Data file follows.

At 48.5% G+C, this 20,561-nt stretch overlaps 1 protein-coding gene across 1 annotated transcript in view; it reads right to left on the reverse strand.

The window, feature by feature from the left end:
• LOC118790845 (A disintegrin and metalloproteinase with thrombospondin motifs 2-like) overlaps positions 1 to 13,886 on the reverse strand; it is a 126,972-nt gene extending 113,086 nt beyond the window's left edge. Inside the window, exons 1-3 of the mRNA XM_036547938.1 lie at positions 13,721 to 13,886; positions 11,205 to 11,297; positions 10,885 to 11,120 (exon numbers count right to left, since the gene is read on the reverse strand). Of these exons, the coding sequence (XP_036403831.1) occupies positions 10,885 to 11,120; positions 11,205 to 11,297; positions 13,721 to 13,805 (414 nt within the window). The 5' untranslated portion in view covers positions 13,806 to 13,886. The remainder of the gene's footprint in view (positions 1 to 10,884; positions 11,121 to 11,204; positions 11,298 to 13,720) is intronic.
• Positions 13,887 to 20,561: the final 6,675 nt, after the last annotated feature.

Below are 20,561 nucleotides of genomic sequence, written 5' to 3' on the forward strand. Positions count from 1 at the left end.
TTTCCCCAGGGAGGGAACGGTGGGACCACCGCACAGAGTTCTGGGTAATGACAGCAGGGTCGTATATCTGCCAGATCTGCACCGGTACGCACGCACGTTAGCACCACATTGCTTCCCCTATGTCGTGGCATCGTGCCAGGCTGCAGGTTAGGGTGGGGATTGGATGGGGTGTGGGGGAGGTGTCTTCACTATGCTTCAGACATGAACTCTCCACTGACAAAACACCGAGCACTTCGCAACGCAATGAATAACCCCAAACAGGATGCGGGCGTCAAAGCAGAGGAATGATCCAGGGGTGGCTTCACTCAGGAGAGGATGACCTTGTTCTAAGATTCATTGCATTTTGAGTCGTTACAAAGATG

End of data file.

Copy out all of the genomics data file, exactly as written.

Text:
At 48.5% G+C, this 20,561-nt stretch overlaps 1 protein-coding gene across 1 annotated transcript in view; it reads right to left on the reverse strand.

The window, feature by feature from the left end:
• LOC118790845 (A disintegrin and metalloproteinase with thrombospondin motifs 2-like) overlaps positions 1 to 13,886 on the reverse strand; it is a 126,972-nt gene extending 113,086 nt beyond the window's left edge. Inside the window, exons 1-3 of the mRNA XM_036547938.1 lie at positions 13,721 to 13,886; positions 11,205 to 11,297; positions 10,885 to 11,120 (exon numbers count right to left, since the gene is read on the reverse strand). Of these exons, the coding sequence (XP_036403831.1) occupies positions 10,885 to 11,120; positions 11,205 to 11,297; positions 13,721 to 13,805 (414 nt within the window). The 5' untranslated portion in view covers positions 13,806 to 13,886. The remainder of the gene's footprint in view (positions 1 to 10,884; positions 11,121 to 11,204; positions 11,298 to 13,720) is intronic.
• Positions 13,887 to 20,561: the final 6,675 nt, after the last annotated feature.

Below are 20,561 nucleotides of genomic sequence, written 5' to 3' on the forward strand. Positions count from 1 at the left end.
TTTCCCCAGGGAGGGAACGGTGGGACCACCGCACAGAGTTCTGGGTAATGACAGCAGGGTCGTATATCTGCCAGATCTGCACCGGTACGCACGCACGTTAGCACCACATTGCTTCCCCTATGTCGTGGCATCGTGCCAGGCTGCAGGTTAGGGTGGGGATTGGATGGGGTGTGGGGGAGGTGTCTTCACTATGCTTCAGACATGAACTCTCCACTGACAAAACACCGAGCACTTCGCAACGCAATGAATAACCCCAAACAGGATGCGGGCGTCAAAGCAGAGGAATGATCCAGGGGTGGCTTCACTCAGGAGAGGATGACCTTGTTCTAAGATTCATTGCATTTTGAGTCGTTACAAAGATG